Where Does the Term "Tar Heels" Come From?

Alvin Ward

Hailing from the "Tar Heel State," UNC's athletic program naturally adopted the name "Tar Heels," but what does it mean?

According to the university, there are two widely circulated origin stories, both involving war. The first points to British troops under General Cornwallis during the Revolutionary War. Legend states they forded a river in North Carolina and were slowed by the sticky tar beneath their feet—tar that was either naturally occurring due to the surrounding pine trees or put in the river by local residents.

The second story comes from the Civil War. After suffering heavy defeats, hordes of Confederate troops threatened to abandon the fight and were met with threats of feet-tarring from their fellow soldiers in order to keep them on the battlefield.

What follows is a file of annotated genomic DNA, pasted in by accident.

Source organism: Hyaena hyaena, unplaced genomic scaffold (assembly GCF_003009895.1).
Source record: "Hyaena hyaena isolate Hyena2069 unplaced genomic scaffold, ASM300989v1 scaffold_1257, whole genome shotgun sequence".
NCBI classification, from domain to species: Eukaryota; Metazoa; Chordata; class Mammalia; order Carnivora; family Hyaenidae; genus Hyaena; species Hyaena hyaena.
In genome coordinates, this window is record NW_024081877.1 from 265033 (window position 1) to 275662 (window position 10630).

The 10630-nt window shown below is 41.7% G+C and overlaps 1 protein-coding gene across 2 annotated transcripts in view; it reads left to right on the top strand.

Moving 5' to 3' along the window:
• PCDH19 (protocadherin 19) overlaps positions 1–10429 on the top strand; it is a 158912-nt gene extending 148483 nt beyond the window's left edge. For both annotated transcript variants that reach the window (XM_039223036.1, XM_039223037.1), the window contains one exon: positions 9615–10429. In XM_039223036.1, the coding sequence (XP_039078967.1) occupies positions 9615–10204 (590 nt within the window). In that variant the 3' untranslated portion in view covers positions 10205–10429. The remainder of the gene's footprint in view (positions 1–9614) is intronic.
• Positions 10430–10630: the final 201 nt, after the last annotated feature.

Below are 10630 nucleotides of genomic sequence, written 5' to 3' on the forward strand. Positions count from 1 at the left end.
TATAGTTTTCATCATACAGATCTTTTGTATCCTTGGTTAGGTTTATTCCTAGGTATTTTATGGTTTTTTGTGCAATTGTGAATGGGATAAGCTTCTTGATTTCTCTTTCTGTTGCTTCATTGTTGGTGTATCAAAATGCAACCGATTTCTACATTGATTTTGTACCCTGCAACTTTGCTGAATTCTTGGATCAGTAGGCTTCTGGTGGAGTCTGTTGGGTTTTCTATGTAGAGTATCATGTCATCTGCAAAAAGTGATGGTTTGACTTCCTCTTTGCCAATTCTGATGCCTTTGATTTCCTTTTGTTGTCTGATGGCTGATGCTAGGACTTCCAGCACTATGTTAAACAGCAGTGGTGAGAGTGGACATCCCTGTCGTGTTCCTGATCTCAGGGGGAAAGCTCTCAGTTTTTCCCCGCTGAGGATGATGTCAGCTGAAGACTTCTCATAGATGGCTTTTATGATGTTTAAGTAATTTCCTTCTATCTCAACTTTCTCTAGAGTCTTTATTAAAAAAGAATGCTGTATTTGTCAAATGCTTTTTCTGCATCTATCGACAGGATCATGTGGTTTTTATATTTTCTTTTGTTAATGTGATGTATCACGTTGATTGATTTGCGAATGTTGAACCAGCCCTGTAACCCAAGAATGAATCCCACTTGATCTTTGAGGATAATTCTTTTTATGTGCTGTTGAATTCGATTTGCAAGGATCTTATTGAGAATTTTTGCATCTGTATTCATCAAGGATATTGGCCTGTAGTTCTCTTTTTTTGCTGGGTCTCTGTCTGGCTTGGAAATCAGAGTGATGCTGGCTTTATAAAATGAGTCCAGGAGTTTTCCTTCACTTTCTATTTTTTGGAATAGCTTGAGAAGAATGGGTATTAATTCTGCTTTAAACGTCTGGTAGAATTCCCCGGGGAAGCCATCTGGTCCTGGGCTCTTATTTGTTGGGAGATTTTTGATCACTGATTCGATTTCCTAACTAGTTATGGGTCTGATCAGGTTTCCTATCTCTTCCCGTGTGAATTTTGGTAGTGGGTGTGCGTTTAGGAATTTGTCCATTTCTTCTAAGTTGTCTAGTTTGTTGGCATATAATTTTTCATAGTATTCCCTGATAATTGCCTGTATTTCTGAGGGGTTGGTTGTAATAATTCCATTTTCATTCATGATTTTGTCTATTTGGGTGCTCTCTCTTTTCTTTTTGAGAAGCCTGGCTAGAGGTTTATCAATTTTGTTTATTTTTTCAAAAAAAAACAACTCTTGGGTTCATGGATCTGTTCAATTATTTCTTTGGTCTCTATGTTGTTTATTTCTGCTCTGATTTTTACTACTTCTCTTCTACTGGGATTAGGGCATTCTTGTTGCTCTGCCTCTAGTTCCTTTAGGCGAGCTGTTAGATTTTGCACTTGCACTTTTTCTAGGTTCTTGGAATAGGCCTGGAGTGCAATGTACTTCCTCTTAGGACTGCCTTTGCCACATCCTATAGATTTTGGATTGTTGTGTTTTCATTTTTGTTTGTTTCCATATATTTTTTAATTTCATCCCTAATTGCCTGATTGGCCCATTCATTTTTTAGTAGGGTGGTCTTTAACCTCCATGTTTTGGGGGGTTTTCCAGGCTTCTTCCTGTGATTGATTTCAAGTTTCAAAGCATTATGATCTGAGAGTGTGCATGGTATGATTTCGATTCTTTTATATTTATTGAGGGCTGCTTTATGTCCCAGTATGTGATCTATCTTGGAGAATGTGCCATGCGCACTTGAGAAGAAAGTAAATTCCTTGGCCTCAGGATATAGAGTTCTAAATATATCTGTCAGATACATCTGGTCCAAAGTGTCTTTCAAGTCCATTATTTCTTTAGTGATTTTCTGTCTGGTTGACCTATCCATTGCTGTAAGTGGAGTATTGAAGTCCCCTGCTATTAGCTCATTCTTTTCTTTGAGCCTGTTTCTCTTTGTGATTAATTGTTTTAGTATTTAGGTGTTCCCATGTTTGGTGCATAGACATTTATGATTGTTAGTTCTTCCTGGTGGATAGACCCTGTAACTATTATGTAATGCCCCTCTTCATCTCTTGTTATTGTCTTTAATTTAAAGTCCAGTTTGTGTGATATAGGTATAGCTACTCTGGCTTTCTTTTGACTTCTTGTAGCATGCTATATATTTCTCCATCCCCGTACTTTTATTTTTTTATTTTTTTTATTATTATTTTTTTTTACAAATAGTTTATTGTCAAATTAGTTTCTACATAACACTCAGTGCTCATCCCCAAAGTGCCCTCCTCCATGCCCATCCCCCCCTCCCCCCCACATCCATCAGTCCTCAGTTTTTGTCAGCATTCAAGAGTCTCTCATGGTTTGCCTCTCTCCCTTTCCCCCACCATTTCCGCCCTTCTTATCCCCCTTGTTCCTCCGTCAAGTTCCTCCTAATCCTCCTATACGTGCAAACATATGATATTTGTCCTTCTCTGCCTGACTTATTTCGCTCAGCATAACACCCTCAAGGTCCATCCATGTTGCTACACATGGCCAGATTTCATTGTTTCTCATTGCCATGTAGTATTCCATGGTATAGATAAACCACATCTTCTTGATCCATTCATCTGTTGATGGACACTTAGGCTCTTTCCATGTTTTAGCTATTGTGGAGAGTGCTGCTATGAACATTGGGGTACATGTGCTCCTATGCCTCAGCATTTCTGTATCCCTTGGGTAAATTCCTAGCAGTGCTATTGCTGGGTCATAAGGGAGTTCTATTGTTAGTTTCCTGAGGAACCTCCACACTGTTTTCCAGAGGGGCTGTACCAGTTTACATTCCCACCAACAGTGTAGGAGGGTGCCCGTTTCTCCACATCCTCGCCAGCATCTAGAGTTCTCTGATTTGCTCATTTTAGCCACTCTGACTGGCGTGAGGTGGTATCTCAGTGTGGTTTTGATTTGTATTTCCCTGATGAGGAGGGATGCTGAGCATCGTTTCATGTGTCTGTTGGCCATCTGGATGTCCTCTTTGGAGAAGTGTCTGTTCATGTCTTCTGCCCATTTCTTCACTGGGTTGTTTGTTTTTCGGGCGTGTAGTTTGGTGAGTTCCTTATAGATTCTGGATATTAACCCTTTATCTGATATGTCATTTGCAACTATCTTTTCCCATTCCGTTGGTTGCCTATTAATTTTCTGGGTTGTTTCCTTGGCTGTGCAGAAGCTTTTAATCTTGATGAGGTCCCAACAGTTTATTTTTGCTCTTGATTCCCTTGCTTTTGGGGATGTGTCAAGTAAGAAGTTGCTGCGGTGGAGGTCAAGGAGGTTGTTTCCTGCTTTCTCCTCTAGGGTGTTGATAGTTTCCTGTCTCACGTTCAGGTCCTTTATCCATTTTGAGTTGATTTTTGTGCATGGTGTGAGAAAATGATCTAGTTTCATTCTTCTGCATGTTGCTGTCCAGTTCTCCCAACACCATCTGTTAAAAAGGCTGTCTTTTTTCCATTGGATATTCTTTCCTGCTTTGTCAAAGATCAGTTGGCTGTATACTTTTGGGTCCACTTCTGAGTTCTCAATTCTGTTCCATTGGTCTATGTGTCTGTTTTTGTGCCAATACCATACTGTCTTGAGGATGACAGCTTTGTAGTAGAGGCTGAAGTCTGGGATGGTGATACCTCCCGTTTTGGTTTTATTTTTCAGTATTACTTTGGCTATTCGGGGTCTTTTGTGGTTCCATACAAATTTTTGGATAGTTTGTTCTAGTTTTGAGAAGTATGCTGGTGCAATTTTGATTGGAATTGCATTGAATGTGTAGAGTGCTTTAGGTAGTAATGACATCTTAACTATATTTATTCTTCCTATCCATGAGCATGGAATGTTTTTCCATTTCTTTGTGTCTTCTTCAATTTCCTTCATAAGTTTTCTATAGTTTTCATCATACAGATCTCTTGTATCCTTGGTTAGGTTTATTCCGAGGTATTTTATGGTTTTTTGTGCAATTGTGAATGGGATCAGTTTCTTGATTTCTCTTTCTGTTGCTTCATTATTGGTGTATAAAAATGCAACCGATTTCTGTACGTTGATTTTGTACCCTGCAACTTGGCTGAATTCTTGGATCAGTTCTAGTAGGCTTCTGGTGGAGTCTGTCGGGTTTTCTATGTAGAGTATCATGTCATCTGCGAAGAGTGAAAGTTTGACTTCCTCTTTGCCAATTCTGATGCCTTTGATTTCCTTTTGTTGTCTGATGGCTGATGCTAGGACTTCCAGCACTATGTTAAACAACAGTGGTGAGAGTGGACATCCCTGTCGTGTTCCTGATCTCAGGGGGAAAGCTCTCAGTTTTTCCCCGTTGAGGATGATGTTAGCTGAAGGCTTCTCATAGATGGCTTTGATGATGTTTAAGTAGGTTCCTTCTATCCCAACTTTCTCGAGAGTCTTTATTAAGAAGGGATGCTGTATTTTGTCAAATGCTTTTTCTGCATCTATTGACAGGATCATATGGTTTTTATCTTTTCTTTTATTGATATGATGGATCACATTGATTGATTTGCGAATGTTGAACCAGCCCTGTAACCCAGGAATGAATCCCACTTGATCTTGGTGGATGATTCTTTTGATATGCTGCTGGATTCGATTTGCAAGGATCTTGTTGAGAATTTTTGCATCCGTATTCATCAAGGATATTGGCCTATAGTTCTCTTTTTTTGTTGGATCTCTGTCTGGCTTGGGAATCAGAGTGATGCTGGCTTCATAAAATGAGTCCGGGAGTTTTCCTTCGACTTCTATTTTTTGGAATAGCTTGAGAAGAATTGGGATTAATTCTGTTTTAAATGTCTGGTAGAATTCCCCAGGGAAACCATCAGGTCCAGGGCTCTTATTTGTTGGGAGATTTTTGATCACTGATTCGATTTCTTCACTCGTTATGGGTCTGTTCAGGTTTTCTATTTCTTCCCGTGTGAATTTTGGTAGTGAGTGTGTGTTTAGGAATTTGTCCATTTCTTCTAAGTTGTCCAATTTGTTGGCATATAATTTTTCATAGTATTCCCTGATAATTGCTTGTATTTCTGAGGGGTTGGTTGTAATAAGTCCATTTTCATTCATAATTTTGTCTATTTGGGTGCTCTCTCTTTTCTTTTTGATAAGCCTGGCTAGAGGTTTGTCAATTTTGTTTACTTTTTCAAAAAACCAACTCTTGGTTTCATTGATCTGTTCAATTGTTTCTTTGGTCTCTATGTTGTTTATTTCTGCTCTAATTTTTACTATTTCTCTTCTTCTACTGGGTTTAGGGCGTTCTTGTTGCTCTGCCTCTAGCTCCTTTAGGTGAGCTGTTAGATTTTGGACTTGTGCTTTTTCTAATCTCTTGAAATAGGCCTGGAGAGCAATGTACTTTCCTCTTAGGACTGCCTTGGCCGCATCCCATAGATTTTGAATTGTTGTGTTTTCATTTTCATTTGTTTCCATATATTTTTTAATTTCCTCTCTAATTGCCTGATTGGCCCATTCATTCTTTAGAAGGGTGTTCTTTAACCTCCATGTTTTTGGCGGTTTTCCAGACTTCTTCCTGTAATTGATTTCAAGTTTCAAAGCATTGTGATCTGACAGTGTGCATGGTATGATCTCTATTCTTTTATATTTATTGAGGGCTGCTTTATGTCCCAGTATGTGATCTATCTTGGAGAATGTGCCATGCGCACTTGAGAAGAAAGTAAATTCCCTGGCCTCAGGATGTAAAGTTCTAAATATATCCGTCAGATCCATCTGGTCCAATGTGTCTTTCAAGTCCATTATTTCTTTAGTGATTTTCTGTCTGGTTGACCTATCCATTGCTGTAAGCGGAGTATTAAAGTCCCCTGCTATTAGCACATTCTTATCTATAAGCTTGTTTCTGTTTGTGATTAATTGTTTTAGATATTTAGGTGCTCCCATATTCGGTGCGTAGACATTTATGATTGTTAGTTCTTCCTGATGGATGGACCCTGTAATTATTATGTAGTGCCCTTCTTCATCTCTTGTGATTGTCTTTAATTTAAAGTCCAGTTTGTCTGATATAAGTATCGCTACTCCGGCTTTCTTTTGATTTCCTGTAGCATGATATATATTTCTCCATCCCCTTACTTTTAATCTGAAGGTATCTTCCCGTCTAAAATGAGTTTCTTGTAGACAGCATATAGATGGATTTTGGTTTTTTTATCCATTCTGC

But what do either of these things have to do with a ram, the school's mascot?

In 1924, UNC cheerleader Vic Huggins thought his school needed a symbol. Two years prior, their football team had been led by standout fullback Jack "The Battering Ram" Merritt, and Huggins used the name as inspiration. The cheerleader spent $25 to have Rameses, a real-life ram, shipped from Texas for the Tar Heels' game against VMI. After UNC won, Rameses became a regular.